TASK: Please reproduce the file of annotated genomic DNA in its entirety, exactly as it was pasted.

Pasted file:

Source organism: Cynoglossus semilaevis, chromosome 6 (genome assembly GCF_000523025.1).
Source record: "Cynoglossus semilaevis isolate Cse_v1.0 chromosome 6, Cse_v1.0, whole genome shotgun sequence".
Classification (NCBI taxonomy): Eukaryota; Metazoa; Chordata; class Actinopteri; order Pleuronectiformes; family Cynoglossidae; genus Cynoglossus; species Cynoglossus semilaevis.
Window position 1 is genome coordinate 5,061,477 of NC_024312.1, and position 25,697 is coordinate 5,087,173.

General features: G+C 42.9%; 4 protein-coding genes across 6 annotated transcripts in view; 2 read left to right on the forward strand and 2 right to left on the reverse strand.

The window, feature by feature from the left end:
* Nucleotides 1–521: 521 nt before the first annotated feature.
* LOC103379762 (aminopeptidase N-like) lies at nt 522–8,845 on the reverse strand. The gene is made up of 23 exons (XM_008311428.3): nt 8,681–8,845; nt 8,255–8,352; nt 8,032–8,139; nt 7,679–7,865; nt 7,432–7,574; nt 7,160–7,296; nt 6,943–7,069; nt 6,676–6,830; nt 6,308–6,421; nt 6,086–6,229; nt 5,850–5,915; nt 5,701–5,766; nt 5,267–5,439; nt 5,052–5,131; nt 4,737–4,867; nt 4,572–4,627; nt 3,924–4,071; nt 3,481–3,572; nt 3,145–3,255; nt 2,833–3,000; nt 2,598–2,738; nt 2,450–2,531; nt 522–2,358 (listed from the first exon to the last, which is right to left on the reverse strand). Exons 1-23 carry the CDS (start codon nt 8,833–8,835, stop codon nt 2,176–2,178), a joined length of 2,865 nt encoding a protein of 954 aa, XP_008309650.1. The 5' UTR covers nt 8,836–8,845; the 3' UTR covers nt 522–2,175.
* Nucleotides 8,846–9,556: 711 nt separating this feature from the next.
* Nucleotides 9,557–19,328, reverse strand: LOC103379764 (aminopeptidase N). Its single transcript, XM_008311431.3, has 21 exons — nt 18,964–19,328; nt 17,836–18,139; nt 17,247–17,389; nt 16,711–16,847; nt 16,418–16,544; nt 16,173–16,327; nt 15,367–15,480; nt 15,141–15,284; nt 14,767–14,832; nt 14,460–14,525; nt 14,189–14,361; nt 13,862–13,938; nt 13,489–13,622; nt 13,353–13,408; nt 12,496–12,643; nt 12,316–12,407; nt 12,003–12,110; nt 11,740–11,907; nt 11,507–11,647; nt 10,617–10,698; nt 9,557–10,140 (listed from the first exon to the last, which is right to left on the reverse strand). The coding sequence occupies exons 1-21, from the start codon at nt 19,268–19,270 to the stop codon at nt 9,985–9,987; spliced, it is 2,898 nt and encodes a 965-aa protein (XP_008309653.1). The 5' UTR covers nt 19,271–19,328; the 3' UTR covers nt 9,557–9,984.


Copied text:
Source organism: Cynoglossus semilaevis, chromosome 6 (genome assembly GCF_000523025.1).
Source record: "Cynoglossus semilaevis isolate Cse_v1.0 chromosome 6, Cse_v1.0, whole genome shotgun sequence".
Classification (NCBI taxonomy): Eukaryota; Metazoa; Chordata; class Actinopteri; order Pleuronectiformes; family Cynoglossidae; genus Cynoglossus; species Cynoglossus semilaevis.
Window position 1 is genome coordinate 5,061,477 of NC_024312.1, and position 25,697 is coordinate 5,087,173.

General features: G+C 42.9%; 4 protein-coding genes across 6 annotated transcripts in view; 2 read left to right on the forward strand and 2 right to left on the reverse strand.

The window, feature by feature from the left end:
* Nucleotides 1–521: 521 nt before the first annotated feature.
* LOC103379762 (aminopeptidase N-like) lies at nt 522–8,845 on the reverse strand. The gene is made up of 23 exons (XM_008311428.3): nt 8,681–8,845; nt 8,255–8,352; nt 8,032–8,139; nt 7,679–7,865; nt 7,432–7,574; nt 7,160–7,296; nt 6,943–7,069; nt 6,676–6,830; nt 6,308–6,421; nt 6,086–6,229; nt 5,850–5,915; nt 5,701–5,766; nt 5,267–5,439; nt 5,052–5,131; nt 4,737–4,867; nt 4,572–4,627; nt 3,924–4,071; nt 3,481–3,572; nt 3,145–3,255; nt 2,833–3,000; nt 2,598–2,738; nt 2,450–2,531; nt 522–2,358 (listed from the first exon to the last, which is right to left on the reverse strand). Exons 1-23 carry the CDS (start codon nt 8,833–8,835, stop codon nt 2,176–2,178), a joined length of 2,865 nt encoding a protein of 954 aa, XP_008309650.1. The 5' UTR covers nt 8,836–8,845; the 3' UTR covers nt 522–2,175.
* Nucleotides 8,846–9,556: 711 nt separating this feature from the next.
* Nucleotides 9,557–19,328, reverse strand: LOC103379764 (aminopeptidase N). Its single transcript, XM_008311431.3, has 21 exons — nt 18,964–19,328; nt 17,836–18,139; nt 17,247–17,389; nt 16,711–16,847; nt 16,418–16,544; nt 16,173–16,327; nt 15,367–15,480; nt 15,141–15,284; nt 14,767–14,832; nt 14,460–14,525; nt 14,189–14,361; nt 13,862–13,938; nt 13,489–13,622; nt 13,353–13,408; nt 12,496–12,643; nt 12,316–12,407; nt 12,003–12,110; nt 11,740–11,907; nt 11,507–11,647; nt 10,617–10,698; nt 9,557–10,140 (listed from the first exon to the last, which is right to left on the reverse strand). The coding sequence occupies exons 1-21, from the start codon at nt 19,268–19,270 to the stop codon at nt 9,985–9,987; spliced, it is 2,898 nt and encodes a 965-aa protein (XP_008309653.1). The 5' UTR covers nt 19,271–19,328; the 3' UTR covers nt 9,557–9,984.